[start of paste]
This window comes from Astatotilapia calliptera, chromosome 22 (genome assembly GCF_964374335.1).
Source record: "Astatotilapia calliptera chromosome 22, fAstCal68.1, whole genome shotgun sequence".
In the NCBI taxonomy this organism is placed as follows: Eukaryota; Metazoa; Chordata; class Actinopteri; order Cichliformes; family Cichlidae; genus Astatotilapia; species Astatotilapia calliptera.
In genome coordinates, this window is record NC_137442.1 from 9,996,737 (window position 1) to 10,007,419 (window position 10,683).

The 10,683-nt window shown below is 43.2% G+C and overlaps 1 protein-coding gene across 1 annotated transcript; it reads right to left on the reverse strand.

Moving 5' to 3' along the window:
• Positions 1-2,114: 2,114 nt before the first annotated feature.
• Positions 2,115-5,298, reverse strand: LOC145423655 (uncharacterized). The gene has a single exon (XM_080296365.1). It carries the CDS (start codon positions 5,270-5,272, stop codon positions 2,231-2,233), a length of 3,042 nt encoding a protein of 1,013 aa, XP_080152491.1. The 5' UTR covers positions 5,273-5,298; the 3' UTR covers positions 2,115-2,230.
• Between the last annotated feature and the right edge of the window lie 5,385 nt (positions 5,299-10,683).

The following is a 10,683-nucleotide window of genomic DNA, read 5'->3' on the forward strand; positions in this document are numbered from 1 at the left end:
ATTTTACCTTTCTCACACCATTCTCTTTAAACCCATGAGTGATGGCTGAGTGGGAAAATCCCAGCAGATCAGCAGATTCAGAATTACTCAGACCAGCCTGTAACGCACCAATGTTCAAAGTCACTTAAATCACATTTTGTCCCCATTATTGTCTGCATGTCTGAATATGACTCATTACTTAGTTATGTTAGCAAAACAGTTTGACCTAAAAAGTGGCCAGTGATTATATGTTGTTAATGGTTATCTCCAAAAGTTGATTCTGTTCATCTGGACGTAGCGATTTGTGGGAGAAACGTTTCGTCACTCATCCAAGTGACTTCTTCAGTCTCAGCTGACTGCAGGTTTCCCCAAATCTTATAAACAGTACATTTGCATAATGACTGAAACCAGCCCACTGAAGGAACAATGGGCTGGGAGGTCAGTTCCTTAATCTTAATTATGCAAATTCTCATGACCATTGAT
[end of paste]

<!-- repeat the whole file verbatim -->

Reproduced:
This window comes from Astatotilapia calliptera, chromosome 22 (genome assembly GCF_964374335.1).
Source record: "Astatotilapia calliptera chromosome 22, fAstCal68.1, whole genome shotgun sequence".
In the NCBI taxonomy this organism is placed as follows: Eukaryota; Metazoa; Chordata; class Actinopteri; order Cichliformes; family Cichlidae; genus Astatotilapia; species Astatotilapia calliptera.
In genome coordinates, this window is record NC_137442.1 from 9,996,737 (window position 1) to 10,007,419 (window position 10,683).

The 10,683-nt window shown below is 43.2% G+C and overlaps 1 protein-coding gene across 1 annotated transcript; it reads right to left on the reverse strand.

Moving 5' to 3' along the window:
• Positions 1-2,114: 2,114 nt before the first annotated feature.
• Positions 2,115-5,298, reverse strand: LOC145423655 (uncharacterized). The gene has a single exon (XM_080296365.1). It carries the CDS (start codon positions 5,270-5,272, stop codon positions 2,231-2,233), a length of 3,042 nt encoding a protein of 1,013 aa, XP_080152491.1. The 5' UTR covers positions 5,273-5,298; the 3' UTR covers positions 2,115-2,230.
• Between the last annotated feature and the right edge of the window lie 5,385 nt (positions 5,299-10,683).

The following is a 10,683-nucleotide window of genomic DNA, read 5'->3' on the forward strand; positions in this document are numbered from 1 at the left end:
ATTTTACCTTTCTCACACCATTCTCTTTAAACCCATGAGTGATGGCTGAGTGGGAAAATCCCAGCAGATCAGCAGATTCAGAATTACTCAGACCAGCCTGTAACGCACCAATGTTCAAAGTCACTTAAATCACATTTTGTCCCCATTATTGTCTGCATGTCTGAATATGACTCATTACTTAGTTATGTTAGCAAAACAGTTTGACCTAAAAAGTGGCCAGTGATTATATGTTGTTAATGGTTATCTCCAAAAGTTGATTCTGTTCATCTGGACGTAGCGATTTGTGGGAGAAACGTTTCGTCACTCATCCAAGTGACTTCTTCAGTCTCAGCTGACTGCAGGTTTCCCCAAATCTTATAAACAGTACATTTGCATAATGACTGAAACCAGCCCACTGAAGGAACAATGGGCTGGGAGGTCAGTTCCTTAATCTTAATTATGCAAATTCTCATGACCATTGAT